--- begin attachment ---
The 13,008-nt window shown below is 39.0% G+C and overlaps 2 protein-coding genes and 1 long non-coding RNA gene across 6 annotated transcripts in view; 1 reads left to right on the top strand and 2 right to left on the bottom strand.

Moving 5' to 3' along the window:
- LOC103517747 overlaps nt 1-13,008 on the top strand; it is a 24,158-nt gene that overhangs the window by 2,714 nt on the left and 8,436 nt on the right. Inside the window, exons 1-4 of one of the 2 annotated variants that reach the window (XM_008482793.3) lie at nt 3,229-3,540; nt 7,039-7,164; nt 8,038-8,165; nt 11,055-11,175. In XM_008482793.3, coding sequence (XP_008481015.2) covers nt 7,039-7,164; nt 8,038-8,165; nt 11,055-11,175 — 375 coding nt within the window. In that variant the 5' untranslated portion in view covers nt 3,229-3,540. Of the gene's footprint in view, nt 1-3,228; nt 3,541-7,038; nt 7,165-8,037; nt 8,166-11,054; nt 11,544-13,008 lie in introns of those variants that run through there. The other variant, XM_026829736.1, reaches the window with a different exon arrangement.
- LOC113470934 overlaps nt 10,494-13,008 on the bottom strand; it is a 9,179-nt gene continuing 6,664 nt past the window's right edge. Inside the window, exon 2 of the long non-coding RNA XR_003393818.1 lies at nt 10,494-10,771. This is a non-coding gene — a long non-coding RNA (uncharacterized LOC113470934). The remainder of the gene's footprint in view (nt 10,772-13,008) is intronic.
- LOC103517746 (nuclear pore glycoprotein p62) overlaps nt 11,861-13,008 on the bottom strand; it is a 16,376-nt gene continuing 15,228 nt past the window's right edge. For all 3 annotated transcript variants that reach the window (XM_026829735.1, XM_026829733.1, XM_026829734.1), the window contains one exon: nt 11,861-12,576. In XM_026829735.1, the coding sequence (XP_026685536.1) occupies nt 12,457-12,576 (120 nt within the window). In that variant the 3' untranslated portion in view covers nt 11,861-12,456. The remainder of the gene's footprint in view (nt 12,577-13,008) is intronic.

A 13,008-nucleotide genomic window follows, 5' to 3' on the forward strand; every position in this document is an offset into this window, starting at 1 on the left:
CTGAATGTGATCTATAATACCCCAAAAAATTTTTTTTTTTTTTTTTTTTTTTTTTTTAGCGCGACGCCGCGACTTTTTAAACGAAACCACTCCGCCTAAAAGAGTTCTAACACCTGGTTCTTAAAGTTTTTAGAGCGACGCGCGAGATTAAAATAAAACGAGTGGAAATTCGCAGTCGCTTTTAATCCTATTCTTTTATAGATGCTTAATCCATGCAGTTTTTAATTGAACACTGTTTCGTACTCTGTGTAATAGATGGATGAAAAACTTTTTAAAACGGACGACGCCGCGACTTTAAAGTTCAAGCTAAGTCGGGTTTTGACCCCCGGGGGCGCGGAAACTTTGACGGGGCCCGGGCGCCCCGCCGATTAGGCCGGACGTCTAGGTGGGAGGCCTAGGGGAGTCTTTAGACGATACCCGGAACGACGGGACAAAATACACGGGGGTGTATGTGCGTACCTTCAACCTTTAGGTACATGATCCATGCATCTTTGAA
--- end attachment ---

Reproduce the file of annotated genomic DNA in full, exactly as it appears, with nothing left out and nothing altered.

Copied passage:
The 13,008-nt window shown below is 39.0% G+C and overlaps 2 protein-coding genes and 1 long non-coding RNA gene across 6 annotated transcripts in view; 1 reads left to right on the top strand and 2 right to left on the bottom strand.

Moving 5' to 3' along the window:
- LOC103517747 overlaps nt 1-13,008 on the top strand; it is a 24,158-nt gene that overhangs the window by 2,714 nt on the left and 8,436 nt on the right. Inside the window, exons 1-4 of one of the 2 annotated variants that reach the window (XM_008482793.3) lie at nt 3,229-3,540; nt 7,039-7,164; nt 8,038-8,165; nt 11,055-11,175. In XM_008482793.3, coding sequence (XP_008481015.2) covers nt 7,039-7,164; nt 8,038-8,165; nt 11,055-11,175 — 375 coding nt within the window. In that variant the 5' untranslated portion in view covers nt 3,229-3,540. Of the gene's footprint in view, nt 1-3,228; nt 3,541-7,038; nt 7,165-8,037; nt 8,166-11,054; nt 11,544-13,008 lie in introns of those variants that run through there. The other variant, XM_026829736.1, reaches the window with a different exon arrangement.
- LOC113470934 overlaps nt 10,494-13,008 on the bottom strand; it is a 9,179-nt gene continuing 6,664 nt past the window's right edge. Inside the window, exon 2 of the long non-coding RNA XR_003393818.1 lies at nt 10,494-10,771. This is a non-coding gene — a long non-coding RNA (uncharacterized LOC113470934). The remainder of the gene's footprint in view (nt 10,772-13,008) is intronic.
- LOC103517746 (nuclear pore glycoprotein p62) overlaps nt 11,861-13,008 on the bottom strand; it is a 16,376-nt gene continuing 15,228 nt past the window's right edge. For all 3 annotated transcript variants that reach the window (XM_026829735.1, XM_026829733.1, XM_026829734.1), the window contains one exon: nt 11,861-12,576. In XM_026829735.1, the coding sequence (XP_026685536.1) occupies nt 12,457-12,576 (120 nt within the window). In that variant the 3' untranslated portion in view covers nt 11,861-12,456. The remainder of the gene's footprint in view (nt 12,577-13,008) is intronic.

A 13,008-nucleotide genomic window follows, 5' to 3' on the forward strand; every position in this document is an offset into this window, starting at 1 on the left:
CTGAATGTGATCTATAATACCCCAAAAAATTTTTTTTTTTTTTTTTTTTTTTTTTTTAGCGCGACGCCGCGACTTTTTAAACGAAACCACTCCGCCTAAAAGAGTTCTAACACCTGGTTCTTAAAGTTTTTAGAGCGACGCGCGAGATTAAAATAAAACGAGTGGAAATTCGCAGTCGCTTTTAATCCTATTCTTTTATAGATGCTTAATCCATGCAGTTTTTAATTGAACACTGTTTCGTACTCTGTGTAATAGATGGATGAAAAACTTTTTAAAACGGACGACGCCGCGACTTTAAAGTTCAAGCTAAGTCGGGTTTTGACCCCCGGGGGCGCGGAAACTTTGACGGGGCCCGGGCGCCCCGCCGATTAGGCCGGACGTCTAGGTGGGAGGCCTAGGGGAGTCTTTAGACGATACCCGGAACGACGGGACAAAATACACGGGGGTGTATGTGCGTACCTTCAACCTTTAGGTACATGATCCATGCATCTTTGAA